Whatever may have been the reasons that have led to this conflagration, and many have been given, it seems obvious that none of the protagonists are blameless, as it always takes two hands to clap. It is also undeniable that the State and Central Government bear much of the responsibility for this, especially for letting things get out of hand.

One wonders why we have heard nothing from the National Security Advisor or what circumstances prevented the Home Minister from visiting the state earlier. Not that his visit seems to have made any material difference to the unrelenting violence being perpetrated there.

The geopolitical and security implications of all that has occurred are horrendous and yet to be fully comprehended. For starters, peace in the region is now only a distant mirage, and clearly the Government’s moribund “Act East” policy is doomed as well. Moreover, there are already calls emanating from the Mizo factions for unity among the kindred tribes, the Chin, Kuki and Darlong, and it seems only a matter of time before the demand for a Greater Mizoram, that includes areas in Manipur and Tripura, is once again voiced, as it had been by Laldenga and the MNF way back in 1981.This is bound to have a knock-on effect, and while the Naga tribes have not been involved one way or the other presently, there are those who will see this as an ideal opportunity to renew calls for a Greater Nagaland. If any of this were to come about, Manipur and especially the dominant Meitei community would be adversely impacted.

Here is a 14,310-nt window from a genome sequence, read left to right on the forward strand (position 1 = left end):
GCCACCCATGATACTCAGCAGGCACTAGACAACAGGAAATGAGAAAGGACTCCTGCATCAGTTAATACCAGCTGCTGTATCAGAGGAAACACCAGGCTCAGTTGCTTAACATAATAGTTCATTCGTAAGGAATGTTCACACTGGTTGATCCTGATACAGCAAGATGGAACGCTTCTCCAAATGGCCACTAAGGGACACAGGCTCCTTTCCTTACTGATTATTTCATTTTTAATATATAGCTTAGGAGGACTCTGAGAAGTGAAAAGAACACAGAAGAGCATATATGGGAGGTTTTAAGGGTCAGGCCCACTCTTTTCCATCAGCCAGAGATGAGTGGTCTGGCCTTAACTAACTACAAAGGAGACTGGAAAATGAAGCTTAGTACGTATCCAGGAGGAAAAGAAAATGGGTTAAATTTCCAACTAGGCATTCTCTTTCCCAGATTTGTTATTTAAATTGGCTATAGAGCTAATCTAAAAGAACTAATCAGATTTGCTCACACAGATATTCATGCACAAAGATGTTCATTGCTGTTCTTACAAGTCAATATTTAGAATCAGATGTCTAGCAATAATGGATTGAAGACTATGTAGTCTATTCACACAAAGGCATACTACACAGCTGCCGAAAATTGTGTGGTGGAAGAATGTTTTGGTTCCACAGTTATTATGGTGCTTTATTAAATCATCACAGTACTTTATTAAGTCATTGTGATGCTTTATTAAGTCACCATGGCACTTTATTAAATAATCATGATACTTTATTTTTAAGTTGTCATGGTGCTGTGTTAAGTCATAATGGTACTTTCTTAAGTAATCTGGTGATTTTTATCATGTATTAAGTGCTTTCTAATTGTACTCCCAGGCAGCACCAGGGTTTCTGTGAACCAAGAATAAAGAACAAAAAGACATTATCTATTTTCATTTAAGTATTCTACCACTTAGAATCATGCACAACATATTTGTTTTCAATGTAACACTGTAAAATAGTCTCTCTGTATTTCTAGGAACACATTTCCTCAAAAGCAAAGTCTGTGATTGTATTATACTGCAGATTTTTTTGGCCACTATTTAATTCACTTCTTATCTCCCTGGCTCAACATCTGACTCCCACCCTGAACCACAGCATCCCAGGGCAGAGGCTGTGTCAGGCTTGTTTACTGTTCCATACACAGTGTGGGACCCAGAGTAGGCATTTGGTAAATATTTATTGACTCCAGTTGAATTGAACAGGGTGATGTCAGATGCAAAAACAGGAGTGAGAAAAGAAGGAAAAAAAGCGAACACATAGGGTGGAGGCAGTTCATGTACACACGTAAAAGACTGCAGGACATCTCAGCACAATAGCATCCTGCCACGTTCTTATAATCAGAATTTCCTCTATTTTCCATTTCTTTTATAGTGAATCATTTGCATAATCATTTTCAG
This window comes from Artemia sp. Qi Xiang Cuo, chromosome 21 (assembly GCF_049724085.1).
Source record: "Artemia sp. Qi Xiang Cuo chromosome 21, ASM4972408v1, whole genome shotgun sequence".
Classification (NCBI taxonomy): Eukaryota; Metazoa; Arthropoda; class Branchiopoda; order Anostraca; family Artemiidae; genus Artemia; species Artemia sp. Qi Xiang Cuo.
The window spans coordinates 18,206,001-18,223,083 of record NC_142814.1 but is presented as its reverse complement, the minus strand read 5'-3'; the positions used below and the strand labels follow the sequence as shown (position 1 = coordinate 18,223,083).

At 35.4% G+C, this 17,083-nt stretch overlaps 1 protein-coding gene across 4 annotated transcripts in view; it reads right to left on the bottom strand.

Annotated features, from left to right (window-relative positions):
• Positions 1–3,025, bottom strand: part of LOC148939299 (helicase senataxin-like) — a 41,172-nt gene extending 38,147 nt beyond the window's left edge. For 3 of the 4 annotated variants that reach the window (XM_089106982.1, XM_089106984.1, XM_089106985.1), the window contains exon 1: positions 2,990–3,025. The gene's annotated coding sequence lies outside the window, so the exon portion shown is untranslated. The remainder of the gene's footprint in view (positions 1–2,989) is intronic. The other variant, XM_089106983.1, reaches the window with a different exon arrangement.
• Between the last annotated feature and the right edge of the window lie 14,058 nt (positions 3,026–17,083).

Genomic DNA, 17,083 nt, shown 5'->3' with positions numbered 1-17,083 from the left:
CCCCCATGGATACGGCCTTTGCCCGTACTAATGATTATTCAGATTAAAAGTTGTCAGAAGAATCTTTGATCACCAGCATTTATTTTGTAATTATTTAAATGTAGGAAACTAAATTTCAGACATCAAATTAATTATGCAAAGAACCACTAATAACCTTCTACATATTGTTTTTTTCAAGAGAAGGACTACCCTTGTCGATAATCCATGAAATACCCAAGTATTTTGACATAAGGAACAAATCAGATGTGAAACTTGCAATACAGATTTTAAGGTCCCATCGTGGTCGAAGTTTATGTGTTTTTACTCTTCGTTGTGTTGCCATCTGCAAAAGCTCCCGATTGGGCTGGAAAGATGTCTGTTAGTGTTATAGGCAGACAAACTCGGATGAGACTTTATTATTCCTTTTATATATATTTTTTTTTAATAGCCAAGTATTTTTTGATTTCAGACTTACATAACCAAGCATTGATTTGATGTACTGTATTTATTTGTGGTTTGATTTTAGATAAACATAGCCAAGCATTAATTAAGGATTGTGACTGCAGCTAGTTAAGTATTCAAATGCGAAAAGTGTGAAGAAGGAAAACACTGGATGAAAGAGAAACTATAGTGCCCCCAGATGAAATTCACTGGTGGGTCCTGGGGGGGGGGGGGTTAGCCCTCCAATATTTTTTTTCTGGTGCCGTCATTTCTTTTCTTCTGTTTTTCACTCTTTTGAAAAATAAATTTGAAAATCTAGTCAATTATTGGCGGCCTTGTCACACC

Given the strategic importance of the region, the alternative is too depressing to contemplate.

There can also be no disagreement that an internally disturbed and flaming North East will greatly hamper and adversely impact our military preparedness, capabilities and posture in Arunachal Pradesh. In fact, the only one to gain from this sordid episode China. Given the tenuous state of our relationship with them and their proclivity for using information warfare, one cannot help but wonder, if we are victims of a malicious, well organised and sophisticated information warfare campaign. It is probably aimed at damaging our socio-economic cohesion, maligning our government, hurting us economically and degrading our military.